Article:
Home    Resource Store    Past Issues    Buyers' Guide    Career Center    Subscriptions    Advertising    E-Newsletter    Contact

http://www.expoproduccion.mx/Content/Exhibitors/24/
http://ahweb.adsale.com.hk/t.aspx?unt=2354-STX15_TextileWorld
http://www.textileservicesonline.com
http://ahweb.adsale.com.hk/t.aspx?unt=2396-ZhejiangTex14_TextileWorld
http://www.schlafhorst.saurer.com
http://www.textileworld.com/Store/Books/index.html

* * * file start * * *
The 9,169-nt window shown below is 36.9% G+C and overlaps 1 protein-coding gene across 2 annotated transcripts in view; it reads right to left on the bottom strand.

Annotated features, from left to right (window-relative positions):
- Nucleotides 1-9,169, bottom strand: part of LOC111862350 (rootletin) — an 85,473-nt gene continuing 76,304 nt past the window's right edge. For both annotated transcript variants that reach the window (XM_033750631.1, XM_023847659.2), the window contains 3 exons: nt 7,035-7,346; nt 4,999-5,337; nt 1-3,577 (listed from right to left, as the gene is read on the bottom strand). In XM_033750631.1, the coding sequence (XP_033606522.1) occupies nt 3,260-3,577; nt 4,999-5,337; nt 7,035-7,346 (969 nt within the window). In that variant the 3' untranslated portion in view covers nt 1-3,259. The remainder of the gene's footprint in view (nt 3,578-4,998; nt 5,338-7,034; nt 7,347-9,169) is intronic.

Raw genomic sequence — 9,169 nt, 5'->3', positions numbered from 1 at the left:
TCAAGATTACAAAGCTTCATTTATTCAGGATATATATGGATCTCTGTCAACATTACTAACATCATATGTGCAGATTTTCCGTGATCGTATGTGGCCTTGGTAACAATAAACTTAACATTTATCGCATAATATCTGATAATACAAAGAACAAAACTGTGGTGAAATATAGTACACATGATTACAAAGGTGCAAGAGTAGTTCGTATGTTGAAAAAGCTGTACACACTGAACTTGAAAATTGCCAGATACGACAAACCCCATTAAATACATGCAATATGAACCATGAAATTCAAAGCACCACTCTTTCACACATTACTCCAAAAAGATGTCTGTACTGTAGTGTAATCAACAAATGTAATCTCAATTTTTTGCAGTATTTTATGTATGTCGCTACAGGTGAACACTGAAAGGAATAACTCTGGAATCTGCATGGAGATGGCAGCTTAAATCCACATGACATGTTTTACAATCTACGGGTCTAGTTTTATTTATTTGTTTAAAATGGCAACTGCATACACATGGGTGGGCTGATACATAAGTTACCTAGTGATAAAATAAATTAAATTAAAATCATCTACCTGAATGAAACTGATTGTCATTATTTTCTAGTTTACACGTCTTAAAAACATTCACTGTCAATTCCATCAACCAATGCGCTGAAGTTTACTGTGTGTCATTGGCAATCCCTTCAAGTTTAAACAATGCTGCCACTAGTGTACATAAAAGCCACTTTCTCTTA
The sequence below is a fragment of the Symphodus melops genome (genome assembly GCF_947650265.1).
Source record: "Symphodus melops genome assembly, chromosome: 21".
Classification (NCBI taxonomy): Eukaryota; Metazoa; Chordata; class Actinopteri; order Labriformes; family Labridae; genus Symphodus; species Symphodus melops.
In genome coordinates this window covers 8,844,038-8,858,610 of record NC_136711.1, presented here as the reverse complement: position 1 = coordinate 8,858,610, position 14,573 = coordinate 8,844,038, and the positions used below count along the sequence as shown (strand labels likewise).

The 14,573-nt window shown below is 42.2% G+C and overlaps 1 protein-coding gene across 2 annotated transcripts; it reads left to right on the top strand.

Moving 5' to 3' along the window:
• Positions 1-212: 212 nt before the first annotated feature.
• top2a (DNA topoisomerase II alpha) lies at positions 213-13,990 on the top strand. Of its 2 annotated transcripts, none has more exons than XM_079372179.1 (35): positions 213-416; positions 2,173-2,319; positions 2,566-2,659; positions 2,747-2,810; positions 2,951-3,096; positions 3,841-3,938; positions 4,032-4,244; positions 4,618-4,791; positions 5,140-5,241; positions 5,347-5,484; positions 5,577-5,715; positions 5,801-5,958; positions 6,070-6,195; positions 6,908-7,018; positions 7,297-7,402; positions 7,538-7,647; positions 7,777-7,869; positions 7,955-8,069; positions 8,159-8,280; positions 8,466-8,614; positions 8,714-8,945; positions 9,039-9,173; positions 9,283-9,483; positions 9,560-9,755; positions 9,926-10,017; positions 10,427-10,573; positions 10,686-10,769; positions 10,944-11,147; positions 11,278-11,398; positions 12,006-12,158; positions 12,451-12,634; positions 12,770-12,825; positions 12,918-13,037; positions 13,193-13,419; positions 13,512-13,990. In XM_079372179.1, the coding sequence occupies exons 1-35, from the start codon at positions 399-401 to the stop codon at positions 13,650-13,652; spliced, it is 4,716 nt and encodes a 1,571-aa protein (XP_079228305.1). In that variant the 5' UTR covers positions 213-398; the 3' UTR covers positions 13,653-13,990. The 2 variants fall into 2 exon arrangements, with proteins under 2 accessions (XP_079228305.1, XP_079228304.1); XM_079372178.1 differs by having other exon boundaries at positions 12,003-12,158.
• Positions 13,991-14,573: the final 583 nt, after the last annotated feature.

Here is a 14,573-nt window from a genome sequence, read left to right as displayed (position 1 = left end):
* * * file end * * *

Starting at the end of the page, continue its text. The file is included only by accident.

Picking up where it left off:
http://www.textileworld.com/forms/newsletter.html
http://www.textileworld.com/forms/mediakit.html
September/October 2014 Sept/Oct 2014

View Issue  |

Subscribe Now  |

Events

Interior Lifestyle China
09/18/2014 - 09/20/2014

ISS Fort Worth '14
09/18/2014 - 09/20/2014

10th International Conference on Geosynthetics
09/21/2014 - 09/25/2014
01/31/2014 - 01/31/2014

- more events -

- submit your event -

Printer Friendly
Full Site
Textile News

Industry Launches Campaign Against Chinese Imports